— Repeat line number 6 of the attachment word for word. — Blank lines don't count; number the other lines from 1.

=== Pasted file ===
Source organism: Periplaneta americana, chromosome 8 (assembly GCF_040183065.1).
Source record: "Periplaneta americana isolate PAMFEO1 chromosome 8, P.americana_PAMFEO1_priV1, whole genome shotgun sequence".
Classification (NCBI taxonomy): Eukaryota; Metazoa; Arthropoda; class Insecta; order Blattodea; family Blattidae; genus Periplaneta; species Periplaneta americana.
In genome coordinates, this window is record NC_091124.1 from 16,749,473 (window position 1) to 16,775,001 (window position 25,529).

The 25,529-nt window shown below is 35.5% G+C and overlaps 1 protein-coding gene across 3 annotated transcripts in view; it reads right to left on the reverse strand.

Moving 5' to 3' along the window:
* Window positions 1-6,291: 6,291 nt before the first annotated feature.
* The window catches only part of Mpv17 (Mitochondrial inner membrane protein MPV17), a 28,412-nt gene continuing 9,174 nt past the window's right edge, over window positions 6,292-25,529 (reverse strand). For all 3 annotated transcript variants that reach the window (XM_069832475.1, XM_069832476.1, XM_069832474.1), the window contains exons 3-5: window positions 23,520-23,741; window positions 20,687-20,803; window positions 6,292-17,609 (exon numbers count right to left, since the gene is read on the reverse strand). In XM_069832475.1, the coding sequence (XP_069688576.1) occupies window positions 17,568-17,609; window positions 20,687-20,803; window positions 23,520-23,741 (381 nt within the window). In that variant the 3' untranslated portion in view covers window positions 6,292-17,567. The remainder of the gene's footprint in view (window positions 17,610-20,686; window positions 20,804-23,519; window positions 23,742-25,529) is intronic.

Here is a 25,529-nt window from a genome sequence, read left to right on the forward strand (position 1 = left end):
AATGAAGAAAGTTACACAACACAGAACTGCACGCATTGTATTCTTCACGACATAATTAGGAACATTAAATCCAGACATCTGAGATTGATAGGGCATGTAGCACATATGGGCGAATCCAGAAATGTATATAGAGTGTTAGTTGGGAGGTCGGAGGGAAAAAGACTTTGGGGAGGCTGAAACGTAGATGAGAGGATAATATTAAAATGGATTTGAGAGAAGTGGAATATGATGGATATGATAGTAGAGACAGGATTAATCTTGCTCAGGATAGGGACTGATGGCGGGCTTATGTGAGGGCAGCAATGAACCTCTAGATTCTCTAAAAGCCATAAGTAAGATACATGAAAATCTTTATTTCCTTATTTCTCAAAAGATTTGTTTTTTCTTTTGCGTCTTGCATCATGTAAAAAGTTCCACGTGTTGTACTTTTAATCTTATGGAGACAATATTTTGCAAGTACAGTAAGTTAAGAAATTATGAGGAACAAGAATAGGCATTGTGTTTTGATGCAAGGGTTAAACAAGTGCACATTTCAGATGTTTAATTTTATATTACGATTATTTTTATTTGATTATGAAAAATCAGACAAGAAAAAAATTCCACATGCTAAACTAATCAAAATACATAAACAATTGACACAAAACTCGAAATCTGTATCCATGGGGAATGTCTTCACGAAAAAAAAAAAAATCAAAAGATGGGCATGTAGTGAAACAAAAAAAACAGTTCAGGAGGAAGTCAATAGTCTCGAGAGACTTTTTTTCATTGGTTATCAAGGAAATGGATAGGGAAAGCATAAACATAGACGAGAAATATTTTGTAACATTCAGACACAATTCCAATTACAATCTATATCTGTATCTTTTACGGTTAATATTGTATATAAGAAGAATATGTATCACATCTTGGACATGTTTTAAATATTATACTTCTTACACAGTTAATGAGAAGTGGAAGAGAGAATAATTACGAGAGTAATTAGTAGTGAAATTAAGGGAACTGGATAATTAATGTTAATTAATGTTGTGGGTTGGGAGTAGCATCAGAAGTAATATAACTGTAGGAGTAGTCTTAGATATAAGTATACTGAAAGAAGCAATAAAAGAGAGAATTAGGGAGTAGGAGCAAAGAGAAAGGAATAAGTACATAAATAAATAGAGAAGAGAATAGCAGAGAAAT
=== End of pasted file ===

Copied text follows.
Moving 5' to 3' along the window: